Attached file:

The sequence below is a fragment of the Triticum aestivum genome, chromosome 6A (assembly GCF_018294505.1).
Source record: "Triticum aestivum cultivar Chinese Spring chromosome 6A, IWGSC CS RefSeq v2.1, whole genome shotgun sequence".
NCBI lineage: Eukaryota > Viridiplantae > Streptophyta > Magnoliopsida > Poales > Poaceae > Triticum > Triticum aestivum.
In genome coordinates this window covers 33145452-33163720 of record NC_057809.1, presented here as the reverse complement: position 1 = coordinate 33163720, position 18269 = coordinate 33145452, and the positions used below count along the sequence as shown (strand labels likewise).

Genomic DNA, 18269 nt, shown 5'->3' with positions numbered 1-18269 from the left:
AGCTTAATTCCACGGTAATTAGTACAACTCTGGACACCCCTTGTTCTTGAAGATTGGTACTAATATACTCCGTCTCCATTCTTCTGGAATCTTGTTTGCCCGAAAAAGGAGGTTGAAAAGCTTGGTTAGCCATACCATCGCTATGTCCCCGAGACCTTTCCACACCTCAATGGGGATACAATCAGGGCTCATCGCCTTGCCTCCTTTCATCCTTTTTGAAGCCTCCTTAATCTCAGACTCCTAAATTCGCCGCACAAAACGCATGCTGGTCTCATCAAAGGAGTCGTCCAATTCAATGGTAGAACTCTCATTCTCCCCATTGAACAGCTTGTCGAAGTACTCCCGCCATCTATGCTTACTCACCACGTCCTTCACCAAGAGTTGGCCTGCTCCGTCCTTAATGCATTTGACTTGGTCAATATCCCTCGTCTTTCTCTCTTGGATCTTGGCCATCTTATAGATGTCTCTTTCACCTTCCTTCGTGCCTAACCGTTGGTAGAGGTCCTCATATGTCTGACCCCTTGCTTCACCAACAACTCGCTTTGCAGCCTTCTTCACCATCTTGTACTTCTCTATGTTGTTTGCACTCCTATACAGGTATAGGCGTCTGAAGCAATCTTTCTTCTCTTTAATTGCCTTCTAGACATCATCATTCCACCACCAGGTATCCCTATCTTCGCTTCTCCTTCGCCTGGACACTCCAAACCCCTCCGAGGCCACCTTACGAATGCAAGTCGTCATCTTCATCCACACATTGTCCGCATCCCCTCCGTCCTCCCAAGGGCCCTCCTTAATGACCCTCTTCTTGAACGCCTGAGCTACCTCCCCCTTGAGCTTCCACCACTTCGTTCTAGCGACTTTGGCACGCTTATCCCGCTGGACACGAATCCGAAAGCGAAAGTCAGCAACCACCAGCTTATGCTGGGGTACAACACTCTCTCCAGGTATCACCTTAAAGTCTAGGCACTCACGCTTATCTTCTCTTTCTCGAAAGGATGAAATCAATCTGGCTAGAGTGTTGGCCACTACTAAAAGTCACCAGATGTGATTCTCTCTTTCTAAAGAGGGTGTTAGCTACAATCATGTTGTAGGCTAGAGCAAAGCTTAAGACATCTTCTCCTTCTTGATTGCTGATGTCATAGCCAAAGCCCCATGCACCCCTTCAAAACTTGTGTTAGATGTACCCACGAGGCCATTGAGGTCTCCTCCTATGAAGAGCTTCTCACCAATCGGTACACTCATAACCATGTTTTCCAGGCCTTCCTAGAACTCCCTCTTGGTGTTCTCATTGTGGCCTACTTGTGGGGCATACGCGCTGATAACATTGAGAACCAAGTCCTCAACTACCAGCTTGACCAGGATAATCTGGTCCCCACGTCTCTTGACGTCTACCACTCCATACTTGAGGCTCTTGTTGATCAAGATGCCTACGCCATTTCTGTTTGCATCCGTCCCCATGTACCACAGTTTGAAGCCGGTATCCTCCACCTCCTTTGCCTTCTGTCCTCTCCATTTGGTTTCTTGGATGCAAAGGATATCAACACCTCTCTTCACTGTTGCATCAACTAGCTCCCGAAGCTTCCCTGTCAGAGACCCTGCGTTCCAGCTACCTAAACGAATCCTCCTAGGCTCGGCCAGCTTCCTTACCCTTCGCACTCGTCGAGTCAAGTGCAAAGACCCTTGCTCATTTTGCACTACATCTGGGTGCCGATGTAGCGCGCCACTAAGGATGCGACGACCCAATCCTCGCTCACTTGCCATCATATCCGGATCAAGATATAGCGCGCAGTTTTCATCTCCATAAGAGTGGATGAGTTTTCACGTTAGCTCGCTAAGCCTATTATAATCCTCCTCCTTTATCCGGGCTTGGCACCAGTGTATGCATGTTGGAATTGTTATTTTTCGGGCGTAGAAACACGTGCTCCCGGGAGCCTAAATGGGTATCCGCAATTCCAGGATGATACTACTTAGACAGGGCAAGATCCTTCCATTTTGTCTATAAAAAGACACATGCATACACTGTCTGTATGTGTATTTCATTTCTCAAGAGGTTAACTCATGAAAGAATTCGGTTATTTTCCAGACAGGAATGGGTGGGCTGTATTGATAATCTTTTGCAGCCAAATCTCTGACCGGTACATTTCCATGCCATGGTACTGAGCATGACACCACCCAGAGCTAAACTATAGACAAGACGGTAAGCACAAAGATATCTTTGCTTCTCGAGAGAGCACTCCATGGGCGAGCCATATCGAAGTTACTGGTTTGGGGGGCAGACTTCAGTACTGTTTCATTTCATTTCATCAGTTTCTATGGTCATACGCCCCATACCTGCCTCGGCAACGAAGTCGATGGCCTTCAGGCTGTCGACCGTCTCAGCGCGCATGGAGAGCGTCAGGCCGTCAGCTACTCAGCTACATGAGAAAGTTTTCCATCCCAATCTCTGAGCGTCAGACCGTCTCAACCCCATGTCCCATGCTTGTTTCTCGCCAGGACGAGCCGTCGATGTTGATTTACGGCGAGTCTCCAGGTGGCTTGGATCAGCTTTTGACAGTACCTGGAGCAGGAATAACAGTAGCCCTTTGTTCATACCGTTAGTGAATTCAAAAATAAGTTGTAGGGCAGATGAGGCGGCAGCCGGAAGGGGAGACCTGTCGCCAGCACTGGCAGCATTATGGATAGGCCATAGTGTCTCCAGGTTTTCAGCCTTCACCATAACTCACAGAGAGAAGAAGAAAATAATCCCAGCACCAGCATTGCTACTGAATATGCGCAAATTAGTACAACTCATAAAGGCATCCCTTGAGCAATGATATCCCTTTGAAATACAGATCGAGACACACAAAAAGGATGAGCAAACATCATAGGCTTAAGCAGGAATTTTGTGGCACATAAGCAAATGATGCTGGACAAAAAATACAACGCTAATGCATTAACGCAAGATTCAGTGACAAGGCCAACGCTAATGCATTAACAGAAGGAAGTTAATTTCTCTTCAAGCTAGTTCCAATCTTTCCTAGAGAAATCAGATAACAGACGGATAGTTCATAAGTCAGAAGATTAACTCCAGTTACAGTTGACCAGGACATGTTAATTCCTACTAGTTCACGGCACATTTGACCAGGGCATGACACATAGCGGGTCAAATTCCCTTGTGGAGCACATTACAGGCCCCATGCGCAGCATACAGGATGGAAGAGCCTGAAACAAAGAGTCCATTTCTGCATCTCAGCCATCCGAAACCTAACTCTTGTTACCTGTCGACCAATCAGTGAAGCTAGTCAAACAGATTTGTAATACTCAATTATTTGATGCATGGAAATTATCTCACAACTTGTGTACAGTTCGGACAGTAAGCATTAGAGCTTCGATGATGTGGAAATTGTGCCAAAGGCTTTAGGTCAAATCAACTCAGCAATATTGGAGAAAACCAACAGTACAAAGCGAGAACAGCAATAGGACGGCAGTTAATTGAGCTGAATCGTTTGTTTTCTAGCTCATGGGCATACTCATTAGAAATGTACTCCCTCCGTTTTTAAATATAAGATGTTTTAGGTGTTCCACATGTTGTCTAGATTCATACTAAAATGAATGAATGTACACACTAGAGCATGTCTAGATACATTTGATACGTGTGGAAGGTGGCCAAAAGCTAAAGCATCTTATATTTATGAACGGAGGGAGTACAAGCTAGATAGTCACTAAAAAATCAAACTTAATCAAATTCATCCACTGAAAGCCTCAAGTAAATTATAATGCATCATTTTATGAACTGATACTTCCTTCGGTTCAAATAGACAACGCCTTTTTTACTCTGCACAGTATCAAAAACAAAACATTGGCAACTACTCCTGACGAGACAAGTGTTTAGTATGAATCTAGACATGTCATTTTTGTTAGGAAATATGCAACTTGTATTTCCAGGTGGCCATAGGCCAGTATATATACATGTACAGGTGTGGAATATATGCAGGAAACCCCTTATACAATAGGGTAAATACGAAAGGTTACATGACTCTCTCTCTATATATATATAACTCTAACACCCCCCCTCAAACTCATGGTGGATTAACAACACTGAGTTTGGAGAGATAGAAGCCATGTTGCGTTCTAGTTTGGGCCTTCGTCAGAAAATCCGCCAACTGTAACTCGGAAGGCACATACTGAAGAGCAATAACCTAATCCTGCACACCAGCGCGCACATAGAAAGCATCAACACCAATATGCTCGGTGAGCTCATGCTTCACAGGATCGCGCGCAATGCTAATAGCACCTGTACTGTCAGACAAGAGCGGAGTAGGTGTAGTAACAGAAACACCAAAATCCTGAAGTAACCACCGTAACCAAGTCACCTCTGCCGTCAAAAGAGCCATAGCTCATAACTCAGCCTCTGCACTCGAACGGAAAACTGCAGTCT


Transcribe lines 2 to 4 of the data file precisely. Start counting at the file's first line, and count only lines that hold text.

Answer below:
Source record: "Triticum aestivum cultivar Chinese Spring chromosome 6A, IWGSC CS RefSeq v2.1, whole genome shotgun sequence".
NCBI lineage: Eukaryota > Viridiplantae > Streptophyta > Magnoliopsida > Poales > Poaceae > Triticum > Triticum aestivum.
In genome coordinates this window covers 33145452-33163720 of record NC_057809.1, presented here as the reverse complement: position 1 = coordinate 33163720, position 18269 = coordinate 33145452, and the positions used below count along the sequence as shown (strand labels likewise).